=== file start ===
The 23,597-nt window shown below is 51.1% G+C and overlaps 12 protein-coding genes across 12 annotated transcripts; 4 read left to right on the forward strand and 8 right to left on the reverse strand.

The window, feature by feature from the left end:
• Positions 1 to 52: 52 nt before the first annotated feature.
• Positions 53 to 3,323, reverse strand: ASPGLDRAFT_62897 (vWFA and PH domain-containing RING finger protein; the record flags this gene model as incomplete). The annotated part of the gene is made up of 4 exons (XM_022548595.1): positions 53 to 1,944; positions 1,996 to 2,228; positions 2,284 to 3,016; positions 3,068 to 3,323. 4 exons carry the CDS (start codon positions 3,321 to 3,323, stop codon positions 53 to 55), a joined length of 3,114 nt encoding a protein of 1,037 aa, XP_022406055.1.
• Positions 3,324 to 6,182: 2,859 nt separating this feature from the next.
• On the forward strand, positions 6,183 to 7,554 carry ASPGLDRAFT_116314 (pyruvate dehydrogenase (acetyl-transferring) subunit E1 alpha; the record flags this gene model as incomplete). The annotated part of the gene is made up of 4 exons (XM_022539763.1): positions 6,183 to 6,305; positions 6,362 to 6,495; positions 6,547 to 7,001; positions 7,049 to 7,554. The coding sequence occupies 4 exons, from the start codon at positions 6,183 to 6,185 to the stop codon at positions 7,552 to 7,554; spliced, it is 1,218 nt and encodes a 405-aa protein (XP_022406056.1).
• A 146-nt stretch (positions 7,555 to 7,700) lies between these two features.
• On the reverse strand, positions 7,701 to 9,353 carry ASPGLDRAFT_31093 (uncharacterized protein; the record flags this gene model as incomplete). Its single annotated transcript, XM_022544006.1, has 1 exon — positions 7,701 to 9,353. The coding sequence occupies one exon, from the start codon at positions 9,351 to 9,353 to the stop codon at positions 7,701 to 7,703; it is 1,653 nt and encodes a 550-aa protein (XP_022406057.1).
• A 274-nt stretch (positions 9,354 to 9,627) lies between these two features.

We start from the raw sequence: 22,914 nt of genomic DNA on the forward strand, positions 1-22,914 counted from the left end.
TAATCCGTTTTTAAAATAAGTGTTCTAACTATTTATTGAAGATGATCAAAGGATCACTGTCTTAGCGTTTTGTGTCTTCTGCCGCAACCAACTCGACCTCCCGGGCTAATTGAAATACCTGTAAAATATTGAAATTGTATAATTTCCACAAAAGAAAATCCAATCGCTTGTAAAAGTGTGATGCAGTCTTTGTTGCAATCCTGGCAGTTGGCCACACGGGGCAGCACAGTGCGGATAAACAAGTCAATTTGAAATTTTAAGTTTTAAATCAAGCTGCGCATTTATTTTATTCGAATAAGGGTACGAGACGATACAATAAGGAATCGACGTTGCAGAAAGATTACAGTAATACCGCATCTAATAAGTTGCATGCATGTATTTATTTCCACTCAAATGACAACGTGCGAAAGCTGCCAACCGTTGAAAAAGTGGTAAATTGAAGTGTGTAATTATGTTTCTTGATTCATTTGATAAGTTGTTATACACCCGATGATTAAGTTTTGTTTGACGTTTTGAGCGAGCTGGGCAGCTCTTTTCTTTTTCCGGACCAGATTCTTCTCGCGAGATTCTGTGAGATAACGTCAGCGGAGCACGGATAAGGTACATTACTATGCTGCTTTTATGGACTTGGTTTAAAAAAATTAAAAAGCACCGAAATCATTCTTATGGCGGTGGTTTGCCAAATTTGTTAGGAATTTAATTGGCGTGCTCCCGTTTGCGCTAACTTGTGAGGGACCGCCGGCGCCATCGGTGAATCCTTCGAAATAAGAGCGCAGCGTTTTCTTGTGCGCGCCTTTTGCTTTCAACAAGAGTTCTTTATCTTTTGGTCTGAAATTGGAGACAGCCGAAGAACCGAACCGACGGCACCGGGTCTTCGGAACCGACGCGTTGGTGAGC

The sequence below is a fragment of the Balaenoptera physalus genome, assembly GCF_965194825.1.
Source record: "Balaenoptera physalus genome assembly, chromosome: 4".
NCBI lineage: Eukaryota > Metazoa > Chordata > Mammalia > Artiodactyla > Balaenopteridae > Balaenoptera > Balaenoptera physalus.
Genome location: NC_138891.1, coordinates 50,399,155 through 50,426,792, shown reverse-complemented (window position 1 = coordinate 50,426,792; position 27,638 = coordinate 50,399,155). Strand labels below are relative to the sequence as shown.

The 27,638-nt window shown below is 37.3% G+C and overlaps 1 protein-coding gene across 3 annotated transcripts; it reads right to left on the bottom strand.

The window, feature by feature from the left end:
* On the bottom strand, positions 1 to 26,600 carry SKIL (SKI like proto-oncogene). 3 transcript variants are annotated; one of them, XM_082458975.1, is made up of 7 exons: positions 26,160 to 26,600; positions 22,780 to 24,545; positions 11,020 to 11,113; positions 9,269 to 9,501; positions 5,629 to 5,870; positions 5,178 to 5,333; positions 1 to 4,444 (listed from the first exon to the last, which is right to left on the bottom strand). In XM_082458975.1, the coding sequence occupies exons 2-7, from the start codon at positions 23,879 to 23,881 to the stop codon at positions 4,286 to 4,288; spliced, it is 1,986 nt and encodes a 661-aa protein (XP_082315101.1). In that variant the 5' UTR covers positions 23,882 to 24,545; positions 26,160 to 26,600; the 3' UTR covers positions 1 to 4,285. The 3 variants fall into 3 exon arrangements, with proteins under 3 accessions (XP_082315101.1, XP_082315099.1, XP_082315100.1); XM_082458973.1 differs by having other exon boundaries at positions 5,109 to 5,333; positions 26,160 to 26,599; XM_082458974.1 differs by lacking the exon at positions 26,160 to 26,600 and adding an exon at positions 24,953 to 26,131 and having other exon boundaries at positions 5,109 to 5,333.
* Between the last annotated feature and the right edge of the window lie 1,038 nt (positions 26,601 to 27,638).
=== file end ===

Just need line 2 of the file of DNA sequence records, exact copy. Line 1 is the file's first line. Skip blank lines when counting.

The window, feature by feature from the left end: